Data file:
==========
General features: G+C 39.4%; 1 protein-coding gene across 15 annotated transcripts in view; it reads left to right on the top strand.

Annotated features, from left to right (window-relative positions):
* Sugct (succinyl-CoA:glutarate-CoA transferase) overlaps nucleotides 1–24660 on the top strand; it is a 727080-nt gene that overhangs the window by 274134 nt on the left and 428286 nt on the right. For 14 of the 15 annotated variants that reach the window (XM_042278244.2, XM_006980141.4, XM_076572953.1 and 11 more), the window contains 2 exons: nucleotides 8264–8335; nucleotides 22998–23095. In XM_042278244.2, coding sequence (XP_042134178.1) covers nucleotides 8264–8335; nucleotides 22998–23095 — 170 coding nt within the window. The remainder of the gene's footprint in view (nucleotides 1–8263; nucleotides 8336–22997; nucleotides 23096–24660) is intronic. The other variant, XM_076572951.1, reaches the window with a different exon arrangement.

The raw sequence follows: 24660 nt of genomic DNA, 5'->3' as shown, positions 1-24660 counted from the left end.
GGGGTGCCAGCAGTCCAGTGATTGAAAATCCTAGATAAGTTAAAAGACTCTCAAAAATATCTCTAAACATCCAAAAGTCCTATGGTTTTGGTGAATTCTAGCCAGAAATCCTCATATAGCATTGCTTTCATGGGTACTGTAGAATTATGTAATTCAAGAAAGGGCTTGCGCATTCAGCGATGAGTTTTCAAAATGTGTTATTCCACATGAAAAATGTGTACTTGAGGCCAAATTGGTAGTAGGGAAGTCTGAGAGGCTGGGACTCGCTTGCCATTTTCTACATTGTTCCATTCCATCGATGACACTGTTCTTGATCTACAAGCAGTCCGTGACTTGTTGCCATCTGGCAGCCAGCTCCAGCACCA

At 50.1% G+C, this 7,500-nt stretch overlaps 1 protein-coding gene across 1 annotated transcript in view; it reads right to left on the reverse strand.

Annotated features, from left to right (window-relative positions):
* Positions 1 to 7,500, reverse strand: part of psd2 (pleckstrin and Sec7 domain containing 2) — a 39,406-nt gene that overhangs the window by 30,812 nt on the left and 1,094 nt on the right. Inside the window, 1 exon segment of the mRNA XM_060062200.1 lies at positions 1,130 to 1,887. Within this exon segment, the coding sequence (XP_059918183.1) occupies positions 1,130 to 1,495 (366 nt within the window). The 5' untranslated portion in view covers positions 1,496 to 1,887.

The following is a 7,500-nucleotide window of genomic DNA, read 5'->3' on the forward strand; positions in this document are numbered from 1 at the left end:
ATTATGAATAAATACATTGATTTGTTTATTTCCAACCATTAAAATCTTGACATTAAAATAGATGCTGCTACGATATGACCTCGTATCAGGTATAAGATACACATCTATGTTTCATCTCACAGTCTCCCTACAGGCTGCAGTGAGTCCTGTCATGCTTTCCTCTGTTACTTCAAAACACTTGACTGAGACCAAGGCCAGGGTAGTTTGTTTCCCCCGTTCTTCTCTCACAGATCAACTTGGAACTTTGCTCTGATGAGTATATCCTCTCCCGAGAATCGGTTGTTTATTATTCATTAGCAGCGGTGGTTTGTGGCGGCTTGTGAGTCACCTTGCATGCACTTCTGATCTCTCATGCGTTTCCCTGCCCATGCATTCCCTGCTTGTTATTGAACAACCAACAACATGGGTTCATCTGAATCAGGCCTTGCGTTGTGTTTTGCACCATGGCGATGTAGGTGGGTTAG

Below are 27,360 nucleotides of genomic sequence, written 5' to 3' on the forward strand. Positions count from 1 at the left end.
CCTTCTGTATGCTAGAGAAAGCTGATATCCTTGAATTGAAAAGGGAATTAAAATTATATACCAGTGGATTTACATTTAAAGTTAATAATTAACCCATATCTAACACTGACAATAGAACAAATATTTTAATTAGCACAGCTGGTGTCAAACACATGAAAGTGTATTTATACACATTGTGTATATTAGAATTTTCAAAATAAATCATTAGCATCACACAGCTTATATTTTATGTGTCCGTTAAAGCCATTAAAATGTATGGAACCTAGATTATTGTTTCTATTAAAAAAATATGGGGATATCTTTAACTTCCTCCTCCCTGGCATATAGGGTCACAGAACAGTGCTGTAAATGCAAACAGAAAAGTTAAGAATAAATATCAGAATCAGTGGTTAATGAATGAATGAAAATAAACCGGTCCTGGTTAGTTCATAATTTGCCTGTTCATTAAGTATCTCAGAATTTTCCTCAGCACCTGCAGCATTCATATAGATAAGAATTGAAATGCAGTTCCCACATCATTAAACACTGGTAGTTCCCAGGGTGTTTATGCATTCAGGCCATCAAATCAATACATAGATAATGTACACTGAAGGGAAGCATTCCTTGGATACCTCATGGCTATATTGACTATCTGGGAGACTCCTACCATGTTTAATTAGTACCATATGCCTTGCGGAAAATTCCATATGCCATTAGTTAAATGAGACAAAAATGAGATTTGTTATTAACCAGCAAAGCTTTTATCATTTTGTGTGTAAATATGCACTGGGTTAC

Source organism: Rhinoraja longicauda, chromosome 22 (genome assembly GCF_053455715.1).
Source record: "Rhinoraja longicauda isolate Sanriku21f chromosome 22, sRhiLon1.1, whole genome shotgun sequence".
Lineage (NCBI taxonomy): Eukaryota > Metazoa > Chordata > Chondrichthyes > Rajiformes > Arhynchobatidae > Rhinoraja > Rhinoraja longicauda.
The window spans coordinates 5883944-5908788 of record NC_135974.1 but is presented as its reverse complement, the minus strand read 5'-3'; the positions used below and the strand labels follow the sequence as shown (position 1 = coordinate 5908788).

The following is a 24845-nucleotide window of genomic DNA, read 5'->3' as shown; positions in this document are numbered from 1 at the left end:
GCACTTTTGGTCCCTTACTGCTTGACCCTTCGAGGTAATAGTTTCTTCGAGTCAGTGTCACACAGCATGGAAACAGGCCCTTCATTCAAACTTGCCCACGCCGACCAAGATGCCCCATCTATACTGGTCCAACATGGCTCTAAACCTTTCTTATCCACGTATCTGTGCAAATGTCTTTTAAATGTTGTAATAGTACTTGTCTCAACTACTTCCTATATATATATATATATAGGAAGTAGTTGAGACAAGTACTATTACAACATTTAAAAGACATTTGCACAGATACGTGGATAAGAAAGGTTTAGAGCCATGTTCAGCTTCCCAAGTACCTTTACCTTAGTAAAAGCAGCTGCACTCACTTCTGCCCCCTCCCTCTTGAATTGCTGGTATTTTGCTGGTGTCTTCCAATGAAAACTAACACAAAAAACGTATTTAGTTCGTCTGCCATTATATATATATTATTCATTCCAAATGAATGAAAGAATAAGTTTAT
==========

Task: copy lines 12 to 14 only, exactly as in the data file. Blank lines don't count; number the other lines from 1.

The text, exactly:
CCTTCTGTATGCTAGAGAAAGCTGATATCCTTGAATTGAAAAGGGAATTAAAATTATATACCAGTGGATTTACATTTAAAGTTAATAATTAACCCATATCTAACACTGACAATAGAACAAATATTTTAATTAGCACAGCTGGTGTCAAACACATGAAAGTGTATTTATACACATTGTGTATATTAGAATTTTCAAAATAAATCATTAGCATCACACAGCTTATATTTTATGTGTCCGTTAAAGCCATTAAAATGTATGGAACCTAGATTATTGTTTCTATTAAAAAAATATGGGGATATCTTTAACTTCCTCCTCCCTGGCATATAGGGTCACAGAACAGTGCTGTAAATGCAAACAGAAAAGTTAAGAATAAATATCAGAATCAGTGGTTAATGAATGAATGAAAATAAACCGGTCCTGGTTAGTTCATAATTTGCCTGTTCATTAAGTATCTCAGAATTTTCCTCAGCACCTGCAGCATTCATATAGATAAGAATTGAAATGCAGTTCCCACATCATTAAACACTGGTAGTTCCCAGGGTGTTTATGCATTCAGGCCATCAAATCAATACATAGATAATGTACACTGAAGGGAAGCATTCCTTGGATACCTCATGGCTATATTGACTATCTGGGAGACTCCTACCATGTTTAATTAGTACCATATGCCTTGCGGAAAATTCCATATGCCATTAGTTAAATGAGACAAAAATGAGATTTGTTATTAACCAGCAAAGCTTTTATCATTTTGTGTGTAAATATGCACTGGGTTAC

Source organism: Rhinoraja longicauda, chromosome 22 (genome assembly GCF_053455715.1).
Source record: "Rhinoraja longicauda isolate Sanriku21f chromosome 22, sRhiLon1.1, whole genome shotgun sequence".